Auburn and ADMH Partner to Create Opioid Training Institute

Auburn and ADMH Partner to Create Opioid Training Institute

20:50 01 May in News Article, Press Release

Opioid Training Institute with gearsAUBURN, Alabama – Alabama is one of the most affected states in the country when it comes to the Opioid Crisis. In 2017, there were 422 overdose deaths involving either prescription or illicit drugs in the state, an average of more than one per day.

To battle such a crisis requires a collaborative and interprofessional effort. With that in mind, Auburn University’s Harrison School of Pharmacy and the Alabama Department of Mental Health have partnered to create the Opioid Training Institute.

The OTI is a series of 16 one-day, free training programs spanning the state from May through September. The programs are broken up evenly with eight focused on health care professionals such as physicians, pharmacists, nurses, nurse practitioners, dentists and veterinarians; and the other eight focused on community members including, but not limited to, educators, social workers, guidance counselors, behavioral health specialists, counselors, faith-based community leaders, state and local leaders and law enforcement.

“We know that many factors led to Alabama’s unfortunate position as a leader in opioid use in the United States. Accordingly, we know that a variety of strategies are necessary to address the opioid problem in Alabama,” said Dr. Brent Fox, associate professor with the Harrison School of Pharmacy. “The Opioid Training Institute will allow us to convene a diverse group of experiences, expertise, and perspectives to advance the fight against opioids in our state.”

The opioid epidemic is one that knows no neighborhood, class, or age and impacts every sector of the state, including health care, education, business, and local government. Opioids are a class of drugs that includes heroin as well as prescription pain relievers such as oxycodone, hydrocodone, morphine and fentanyl. These drugs work by binding to the body’s opioid receptors in the reward center of the brain, diminishing pain as well as producing feelings of relaxation and euphoria.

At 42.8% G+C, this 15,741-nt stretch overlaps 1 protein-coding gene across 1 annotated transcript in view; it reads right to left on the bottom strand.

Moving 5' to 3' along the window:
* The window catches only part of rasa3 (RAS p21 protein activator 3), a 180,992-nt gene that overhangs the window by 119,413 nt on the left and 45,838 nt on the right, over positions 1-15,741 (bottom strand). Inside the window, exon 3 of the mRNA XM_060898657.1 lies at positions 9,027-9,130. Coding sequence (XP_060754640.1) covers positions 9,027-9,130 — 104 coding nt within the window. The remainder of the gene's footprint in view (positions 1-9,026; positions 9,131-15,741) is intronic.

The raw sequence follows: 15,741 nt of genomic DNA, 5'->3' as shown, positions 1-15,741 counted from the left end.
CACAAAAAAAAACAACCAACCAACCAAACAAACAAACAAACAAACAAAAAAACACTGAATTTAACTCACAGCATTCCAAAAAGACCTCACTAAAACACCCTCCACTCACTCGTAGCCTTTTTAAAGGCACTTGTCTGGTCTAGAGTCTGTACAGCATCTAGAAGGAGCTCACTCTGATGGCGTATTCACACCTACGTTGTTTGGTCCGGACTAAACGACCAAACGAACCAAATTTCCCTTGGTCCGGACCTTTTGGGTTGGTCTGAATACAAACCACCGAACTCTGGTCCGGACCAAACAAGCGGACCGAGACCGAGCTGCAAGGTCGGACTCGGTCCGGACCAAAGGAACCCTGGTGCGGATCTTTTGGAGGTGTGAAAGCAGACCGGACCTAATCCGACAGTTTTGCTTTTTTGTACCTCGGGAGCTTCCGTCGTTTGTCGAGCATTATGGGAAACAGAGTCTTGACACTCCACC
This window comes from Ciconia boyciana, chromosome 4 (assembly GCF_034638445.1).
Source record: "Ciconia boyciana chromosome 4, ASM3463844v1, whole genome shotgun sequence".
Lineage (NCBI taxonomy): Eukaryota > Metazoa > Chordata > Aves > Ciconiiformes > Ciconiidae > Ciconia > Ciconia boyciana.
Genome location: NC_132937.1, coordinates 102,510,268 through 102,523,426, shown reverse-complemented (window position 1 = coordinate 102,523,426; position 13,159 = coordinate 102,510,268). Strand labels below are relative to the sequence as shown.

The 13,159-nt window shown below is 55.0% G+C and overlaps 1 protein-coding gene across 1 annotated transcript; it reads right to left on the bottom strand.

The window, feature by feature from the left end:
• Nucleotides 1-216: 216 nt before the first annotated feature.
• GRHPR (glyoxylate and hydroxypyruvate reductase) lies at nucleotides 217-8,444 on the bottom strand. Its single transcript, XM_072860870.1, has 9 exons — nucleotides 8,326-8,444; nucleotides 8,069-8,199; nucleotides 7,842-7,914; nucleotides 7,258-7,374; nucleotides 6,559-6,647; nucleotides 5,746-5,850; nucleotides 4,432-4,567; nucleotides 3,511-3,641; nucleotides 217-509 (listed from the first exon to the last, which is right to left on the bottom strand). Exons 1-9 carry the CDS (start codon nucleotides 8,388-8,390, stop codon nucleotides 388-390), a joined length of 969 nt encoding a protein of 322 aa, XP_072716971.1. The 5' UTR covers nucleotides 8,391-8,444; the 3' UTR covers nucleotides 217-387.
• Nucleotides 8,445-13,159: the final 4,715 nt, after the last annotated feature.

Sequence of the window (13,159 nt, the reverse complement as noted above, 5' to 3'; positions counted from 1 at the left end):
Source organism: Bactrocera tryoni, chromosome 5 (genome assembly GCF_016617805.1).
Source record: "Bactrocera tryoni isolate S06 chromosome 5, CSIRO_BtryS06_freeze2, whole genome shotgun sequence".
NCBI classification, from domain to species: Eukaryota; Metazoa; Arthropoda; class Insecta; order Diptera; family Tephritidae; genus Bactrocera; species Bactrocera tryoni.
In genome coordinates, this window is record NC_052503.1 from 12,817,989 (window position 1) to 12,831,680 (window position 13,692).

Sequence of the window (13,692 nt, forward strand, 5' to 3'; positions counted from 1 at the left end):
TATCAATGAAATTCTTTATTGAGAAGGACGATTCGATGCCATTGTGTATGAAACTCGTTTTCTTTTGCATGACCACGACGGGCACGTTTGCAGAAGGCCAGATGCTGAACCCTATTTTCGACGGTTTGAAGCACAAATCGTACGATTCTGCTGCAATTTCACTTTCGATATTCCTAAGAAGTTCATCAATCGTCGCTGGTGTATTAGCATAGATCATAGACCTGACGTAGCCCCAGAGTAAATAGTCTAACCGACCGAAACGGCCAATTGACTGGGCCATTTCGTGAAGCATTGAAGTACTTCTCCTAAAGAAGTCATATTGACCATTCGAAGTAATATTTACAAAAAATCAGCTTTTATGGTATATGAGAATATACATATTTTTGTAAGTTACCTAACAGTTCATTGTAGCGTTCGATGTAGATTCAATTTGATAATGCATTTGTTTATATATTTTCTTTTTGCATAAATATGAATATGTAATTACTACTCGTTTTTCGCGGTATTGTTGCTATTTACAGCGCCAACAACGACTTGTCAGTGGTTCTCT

Because of the variety of uses, one could come into contact with opioids from street drugs to prescription drugs. The problem is one that affects all socio-economic statuses. It is for this reason that such a broad spectrum of people, from health care to law enforcement to leaders in the community, are needed to fight the problem.

“Opioid use disorder impacts those from the teen years to the older populations in our state. In 2017, more than 47,000 Americans died of opioid overdoses and in Alabama we see the need for education to reach everyone that may have the power to evoke change for our communities,” said Dr. Karen Marlowe, assistant dean of the Harrison School of Pharmacy. “Understanding the risk factors for opioid use disorder and overdose in your school, community, place of worship may help someone to connect with the appropriate resources in their community.  We also hope to start more conversations across different professions to share information about programs that already exist in communities across the state.”

The programs begin May 20-21 with sessions for community members in Birmingham. Other stops around the state include Mobile/Baldwin County, Huntsville, Cullman, Montgomery, Auburn, Dothan, Troy and Tuscaloosa.

All sessions are free and pre-registration is preferred. Speakers at the events include those from health care, law enforcement, government agencies and others. For health care professionals, continuing education credit is available.

“Mental health is an important piece in the fight against the opioid crisis and partnering with the Alabama Department of Mental Health allows us to combine our areas of expertise and have a greater reach in the state of Alabama,” said Dr. Haley Phillippe, associate clinical professor with the Harrison School of Pharmacy. “We are very thankful for the opportunity to work with ADMH.”

For more information and registration, visit AlabamaOTI.org.


Opioid Training Institute Dates and Locations

Community Members
  • May 20 & 21 – Birmingham, Hilton at UAB
  • July 23 – Huntsville, Jackson Center
  • July 24 – Cullman, Cullman Civic Center
  • July 29 – Montgomery, Hilton Garden Inn EastChase
  • July 30 – Auburn, Marriott Resort and Spa at Grand National
  • August 1 – Dothan, Windmill Station
  • August 2 – Mobile, The Battle House Renaissance Mobile Hotel
Health Care Professionals
  • June 18 & 19 – Mobile/Baldwin County, The Grand Hotel at Point Clear
  • June 26 & 27 – Huntsville, Jackson Center
  • September 11 – Troy, Sportsplex
  • September 12 – Auburn, Marriott Resort and Spa at Grand National
  • September 18 – Tuscaloosa, Bryant Conference Center
  • September 19 – Birmingham, Hyatt Regency Birmingham-The Wynfrey Hotel

malissa valdes-hubert

malissa.valdes-hubert@mh.alabama.gov